In light of recent events across Australia by activist groups, land owners must be aware of their rights against trespassers. A failure to properly understand these rights could see a land owner falling afoul of the law themselves.
As a starting point, you should make it clear that your property is private. This generally isn’t a major concern in built-up areas where it is relatively easy for an ordinary person to ascertain what is public land and what is a private land or building. For rural properties though, we recommend that fencing is in place and in good condition, as it clearly communicates an intention to restrict movement to and from a property. Designated access points should be clearly accompanied by a sign stating that a person is about to enter private property and that access is permitted to bona fide persons only.
Regardless of property type, if there is an activity occurring on your property that could pose a health risk then this should be clearly communicated by signage. Examples of this could be welding, use of heavy machinery, or storage of chemicals. You should consider directing all visitors to a relevant person or location for biosecurity purposes, if relevant. This recommendation is to potentially reduce your liability in case of personal injury.
For reasons that will become apparent in the next paragraph, if you are a business, you should give your employees express authority to request a trespasser to leave the property.
If a trespasser enters your property, you should call police immediately. While you are waiting for them to attend, you should (if comfortable and safe to do so):-
* Identify your position in relation to the property (e.g. as the land owner or an employee of the land owner). If you are an employee of the property owner, you should state that you have been given authority by the property owner to do the following;
* Advise the person (s) that they are not permitted on the property; and
* Direct the person(s) to remove themselves and their possessions from the property immediately.
You cannot use force to remove a trespasser from your property. You should not touch a trespasser or any of their possessions (including any photography or filming equipment of theirs). You have a right to self-defence if you are attacked, however this right should be used with extreme caution. Any kind of self-defence must be proportional to the attack. Similarly, you can only do what is reasonably necessary to protect yourself, and nothing further. Any action beyond this is likely to be considered assault, and you could be charged with a criminal offence or face civil penalties. If a situation is turning violent, you are far better to remove yourself (if safe to do so) rather than reacting in the heat of the moment.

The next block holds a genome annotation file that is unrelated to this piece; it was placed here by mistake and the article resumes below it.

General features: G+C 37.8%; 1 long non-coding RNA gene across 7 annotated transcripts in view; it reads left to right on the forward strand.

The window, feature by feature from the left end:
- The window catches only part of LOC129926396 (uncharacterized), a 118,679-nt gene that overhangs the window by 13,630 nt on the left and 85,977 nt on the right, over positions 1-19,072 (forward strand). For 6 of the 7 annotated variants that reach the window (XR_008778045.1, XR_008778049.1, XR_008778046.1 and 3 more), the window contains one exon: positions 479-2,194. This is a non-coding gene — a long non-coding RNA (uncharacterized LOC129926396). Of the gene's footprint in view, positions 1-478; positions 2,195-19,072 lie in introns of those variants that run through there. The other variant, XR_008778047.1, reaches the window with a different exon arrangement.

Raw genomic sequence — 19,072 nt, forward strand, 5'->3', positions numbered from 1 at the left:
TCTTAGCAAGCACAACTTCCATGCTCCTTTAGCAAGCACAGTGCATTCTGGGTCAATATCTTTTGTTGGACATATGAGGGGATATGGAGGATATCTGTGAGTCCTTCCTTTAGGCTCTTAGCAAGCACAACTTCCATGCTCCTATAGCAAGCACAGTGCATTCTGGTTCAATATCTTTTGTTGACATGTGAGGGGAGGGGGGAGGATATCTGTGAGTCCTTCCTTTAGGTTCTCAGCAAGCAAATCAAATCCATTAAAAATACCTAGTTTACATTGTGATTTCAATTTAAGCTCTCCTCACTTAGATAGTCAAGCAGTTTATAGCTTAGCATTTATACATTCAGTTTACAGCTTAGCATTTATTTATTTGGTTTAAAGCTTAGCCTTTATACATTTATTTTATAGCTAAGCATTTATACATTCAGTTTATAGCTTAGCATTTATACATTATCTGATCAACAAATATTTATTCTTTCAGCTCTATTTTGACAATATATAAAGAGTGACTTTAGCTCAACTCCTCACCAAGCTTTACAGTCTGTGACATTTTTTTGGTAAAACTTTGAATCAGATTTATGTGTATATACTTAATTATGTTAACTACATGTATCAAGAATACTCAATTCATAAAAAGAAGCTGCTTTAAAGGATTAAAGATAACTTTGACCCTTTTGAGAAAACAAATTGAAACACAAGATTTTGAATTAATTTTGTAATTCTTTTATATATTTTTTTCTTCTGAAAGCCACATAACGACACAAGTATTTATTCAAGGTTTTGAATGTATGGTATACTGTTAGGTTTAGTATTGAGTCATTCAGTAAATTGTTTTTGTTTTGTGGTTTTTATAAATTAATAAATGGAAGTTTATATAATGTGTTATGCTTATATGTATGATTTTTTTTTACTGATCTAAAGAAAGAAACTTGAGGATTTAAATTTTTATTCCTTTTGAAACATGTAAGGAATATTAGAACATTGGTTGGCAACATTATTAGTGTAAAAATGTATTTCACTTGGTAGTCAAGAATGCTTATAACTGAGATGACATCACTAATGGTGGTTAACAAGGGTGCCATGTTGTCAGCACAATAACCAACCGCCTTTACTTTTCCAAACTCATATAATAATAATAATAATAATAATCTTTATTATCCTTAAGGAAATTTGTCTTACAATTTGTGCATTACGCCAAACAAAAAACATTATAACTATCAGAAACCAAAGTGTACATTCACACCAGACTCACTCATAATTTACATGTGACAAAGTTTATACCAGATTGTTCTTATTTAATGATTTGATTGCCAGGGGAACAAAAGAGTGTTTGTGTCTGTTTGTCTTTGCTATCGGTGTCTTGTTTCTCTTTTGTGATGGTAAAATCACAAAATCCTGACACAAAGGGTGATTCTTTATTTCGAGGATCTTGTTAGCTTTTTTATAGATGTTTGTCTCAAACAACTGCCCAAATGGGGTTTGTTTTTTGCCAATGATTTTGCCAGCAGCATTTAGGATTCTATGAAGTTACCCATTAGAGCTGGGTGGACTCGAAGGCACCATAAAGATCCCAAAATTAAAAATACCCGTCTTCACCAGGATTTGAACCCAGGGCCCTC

Under no circumstances should you brandish a weapon, or make threats that involve weapons or violence. Again, you could find yourself charged with a criminal offence or facing civil penalties. You should remain firm but calm when engaging with a trespasser.
Once the trespassers have vacated your property, you should disengage with them completely to avoid tensions escalating further.
You are at liberty to record any conversation you have with a trespasser, whether by video or audio. We strongly recommend that you record all interactions with a trespasser in full, especially any direction given for them to leave the property. You could use the opportunity to attempt to identify the trespassers as well as the registration number of any vehicles they have arrived in. Consideration should be given as to whether installation of a surveillance system would be worthwhile. If a business, you may have obligations under the Privacy Act 1988 (Cth) that need to be adhered to in respect of the footage.
As far as penalties are concerned, it is up to police whether they charge a trespasser with a criminal offence or not. If a trespasser causes loss or damage to you (e.g. damage to your property or livestock), then there are civil remedies available to you, but if you cannot accurately identify the offending party or if the loss or damage is of a relatively low value, then it may not be worthwhile pursuing. There are proposals for certain trespass offences to be introduced, but at time of writing, none have been made as law.
If you are an employer – especially if your business is of a type being targeted by activists – you should have formal systems and procedures in place to deal with trespassers. If you do not have these systems in place, communicating the above information to your employees should be taken as an interim measure.
It should be noted that some persons – such as Council staff and Police Officers – will have a legislative right to enter your property for certain purposes, and for as long as they are complying with these purposes, you cannot ask them to leave.
This post is general information only. It is not a substitute for legal advice from a lawyer. If you have a legal issue, you should always contact your lawyer to obtain advice that is relevant to your circumstances.